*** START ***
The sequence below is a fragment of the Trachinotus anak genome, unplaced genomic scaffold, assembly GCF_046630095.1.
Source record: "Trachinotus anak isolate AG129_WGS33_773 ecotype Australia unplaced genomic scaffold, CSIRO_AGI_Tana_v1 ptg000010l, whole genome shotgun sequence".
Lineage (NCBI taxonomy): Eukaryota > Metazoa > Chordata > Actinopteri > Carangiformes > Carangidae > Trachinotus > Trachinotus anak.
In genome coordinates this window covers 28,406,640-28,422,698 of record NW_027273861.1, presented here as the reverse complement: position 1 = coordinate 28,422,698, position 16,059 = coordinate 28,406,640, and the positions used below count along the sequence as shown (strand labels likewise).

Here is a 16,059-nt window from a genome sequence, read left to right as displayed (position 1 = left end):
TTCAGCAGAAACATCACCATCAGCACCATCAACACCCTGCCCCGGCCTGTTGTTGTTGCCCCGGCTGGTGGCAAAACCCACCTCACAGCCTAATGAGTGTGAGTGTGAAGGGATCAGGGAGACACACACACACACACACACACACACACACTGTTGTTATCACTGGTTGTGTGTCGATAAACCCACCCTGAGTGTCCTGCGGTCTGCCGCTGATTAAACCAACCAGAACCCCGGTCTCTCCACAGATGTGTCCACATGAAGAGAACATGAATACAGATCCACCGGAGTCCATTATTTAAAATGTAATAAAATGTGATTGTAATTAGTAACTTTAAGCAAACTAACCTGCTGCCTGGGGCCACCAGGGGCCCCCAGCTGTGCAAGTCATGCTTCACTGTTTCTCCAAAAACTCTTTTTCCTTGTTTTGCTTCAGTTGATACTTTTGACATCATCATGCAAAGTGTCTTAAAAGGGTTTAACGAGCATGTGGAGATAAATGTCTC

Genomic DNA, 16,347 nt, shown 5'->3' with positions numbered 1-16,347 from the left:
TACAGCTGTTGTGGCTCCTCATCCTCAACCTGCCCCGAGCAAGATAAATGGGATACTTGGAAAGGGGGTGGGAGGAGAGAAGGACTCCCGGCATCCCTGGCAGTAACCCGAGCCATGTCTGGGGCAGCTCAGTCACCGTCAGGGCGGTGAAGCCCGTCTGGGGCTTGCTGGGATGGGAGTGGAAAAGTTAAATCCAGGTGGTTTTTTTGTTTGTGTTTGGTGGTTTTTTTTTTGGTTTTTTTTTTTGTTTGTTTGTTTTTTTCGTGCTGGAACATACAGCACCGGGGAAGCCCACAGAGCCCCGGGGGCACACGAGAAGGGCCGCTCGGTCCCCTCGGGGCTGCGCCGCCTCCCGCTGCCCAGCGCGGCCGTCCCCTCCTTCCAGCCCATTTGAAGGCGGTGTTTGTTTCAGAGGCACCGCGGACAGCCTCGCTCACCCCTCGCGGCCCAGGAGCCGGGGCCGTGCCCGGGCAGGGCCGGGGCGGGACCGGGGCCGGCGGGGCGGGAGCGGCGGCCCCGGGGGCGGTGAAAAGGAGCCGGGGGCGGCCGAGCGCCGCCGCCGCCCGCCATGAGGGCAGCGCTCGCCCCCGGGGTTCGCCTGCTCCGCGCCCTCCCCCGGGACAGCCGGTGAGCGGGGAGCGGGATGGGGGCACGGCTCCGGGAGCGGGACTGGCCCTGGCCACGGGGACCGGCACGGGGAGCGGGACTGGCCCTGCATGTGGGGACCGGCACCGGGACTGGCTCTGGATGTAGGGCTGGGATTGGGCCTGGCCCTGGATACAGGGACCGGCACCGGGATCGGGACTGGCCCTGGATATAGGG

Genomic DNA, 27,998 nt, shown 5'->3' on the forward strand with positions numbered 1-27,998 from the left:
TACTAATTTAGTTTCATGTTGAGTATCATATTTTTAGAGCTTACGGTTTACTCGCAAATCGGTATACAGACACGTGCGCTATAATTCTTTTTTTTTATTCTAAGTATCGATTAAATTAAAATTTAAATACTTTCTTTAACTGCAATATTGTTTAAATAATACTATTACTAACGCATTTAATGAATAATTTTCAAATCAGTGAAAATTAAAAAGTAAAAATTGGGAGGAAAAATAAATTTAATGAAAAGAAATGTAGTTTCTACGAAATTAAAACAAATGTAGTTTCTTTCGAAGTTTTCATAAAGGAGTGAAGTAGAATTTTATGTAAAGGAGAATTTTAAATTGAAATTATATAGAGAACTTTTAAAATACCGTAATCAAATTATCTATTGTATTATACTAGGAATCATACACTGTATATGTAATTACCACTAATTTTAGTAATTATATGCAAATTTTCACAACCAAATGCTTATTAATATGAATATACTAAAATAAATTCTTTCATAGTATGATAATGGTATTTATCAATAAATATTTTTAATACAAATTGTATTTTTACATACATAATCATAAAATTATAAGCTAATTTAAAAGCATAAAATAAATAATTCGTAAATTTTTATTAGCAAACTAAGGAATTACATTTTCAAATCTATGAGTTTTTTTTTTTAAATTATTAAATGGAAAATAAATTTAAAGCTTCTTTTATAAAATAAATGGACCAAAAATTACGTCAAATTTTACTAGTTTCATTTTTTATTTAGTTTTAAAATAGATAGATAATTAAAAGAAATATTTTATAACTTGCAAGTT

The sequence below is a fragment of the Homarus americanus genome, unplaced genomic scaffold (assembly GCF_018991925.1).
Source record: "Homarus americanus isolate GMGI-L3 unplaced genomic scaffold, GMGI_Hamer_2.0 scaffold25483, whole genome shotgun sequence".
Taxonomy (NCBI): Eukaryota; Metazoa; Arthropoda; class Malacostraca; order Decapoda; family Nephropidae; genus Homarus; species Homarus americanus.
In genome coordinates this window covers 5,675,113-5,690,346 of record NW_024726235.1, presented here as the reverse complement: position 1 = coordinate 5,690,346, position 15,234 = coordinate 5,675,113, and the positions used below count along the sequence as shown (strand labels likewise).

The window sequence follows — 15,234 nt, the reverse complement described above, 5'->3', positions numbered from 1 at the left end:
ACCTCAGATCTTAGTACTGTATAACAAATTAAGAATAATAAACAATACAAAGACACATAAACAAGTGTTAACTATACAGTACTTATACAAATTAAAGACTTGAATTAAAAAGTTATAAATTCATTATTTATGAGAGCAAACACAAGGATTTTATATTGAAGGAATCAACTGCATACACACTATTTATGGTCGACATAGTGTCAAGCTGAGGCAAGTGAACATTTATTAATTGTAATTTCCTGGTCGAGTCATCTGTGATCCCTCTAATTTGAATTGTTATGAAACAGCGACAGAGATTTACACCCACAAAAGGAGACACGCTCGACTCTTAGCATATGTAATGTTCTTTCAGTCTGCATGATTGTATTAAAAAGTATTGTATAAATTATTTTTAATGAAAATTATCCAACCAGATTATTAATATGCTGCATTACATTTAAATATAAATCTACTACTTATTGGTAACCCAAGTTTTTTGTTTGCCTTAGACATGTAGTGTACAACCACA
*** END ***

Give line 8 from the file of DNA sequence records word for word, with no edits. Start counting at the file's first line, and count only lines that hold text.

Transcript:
TACAGCTGTTGTGGCTCCTCATCCTCAACCTGCCCCGAGCAAGATAAATGGGATACTTGGAAAGGGGGTGGGAGGAGAGAAGGACTCCCGGCATCCCTGGCAGTAACCCGAGCCATGTCTGGGGCAGCTCAGTCACCGTCAGGGCGGTGAAGCCCGTCTGGGGCTTGCTGGGATGGGAGTGGAAAAGTTAAATCCAGGTGGTTTTTTTGTTTGTGTTTGGTGGTTTTTTTTTTGGTTTTTTTTTTTGTTTGTTTGTTTTTTTCGTGCTGGAACATACAGCACCGGGGAAGCCCACAGAGCCCCGGGGGCACACGAGAAGGGCCGCTCGGTCCCCTCGGGGCTGCGCCGCCTCCCGCTGCCCAGCGCGGCCGTCCCCTCCTTCCAGCCCATTTGAAGGCGGTGTTTGTTTCAGAGGCACCGCGGACAGCCTCGCTCACCCCTCGCGGCCCAGGAGCCGGGGCCGTGCCCGGGCAGGGCCGGGGCGGGACCGGGGCCGGCGGGGCGGGAGCGGCGGCCCCGGGGGCGGTGAAAAGGAGCCGGGGGCGGCCGAGCGCCGCCGCCGCCCGCCATGAGGGCAGCGCTCGCCCCCGGGGTTCGCCTGCTCCGCGCCCTCCCCCGGGACAGCCGGTGAGCGGGGAGCGGGATGGGGGCACGGCTCCGGGAGCGGGACTGGCCCTGGCCACGGGGACCGGCACGGGGAGCGGGACTGGCCCTGCATGTGGGGACCGGCACCGGGACTGGCTCTGGATGTAGGGCTGGGATTGGGCCTGGCCCTGGATACAGGGACCGGCACCGGGATCGGGACTGGCCCTGGATATAGGG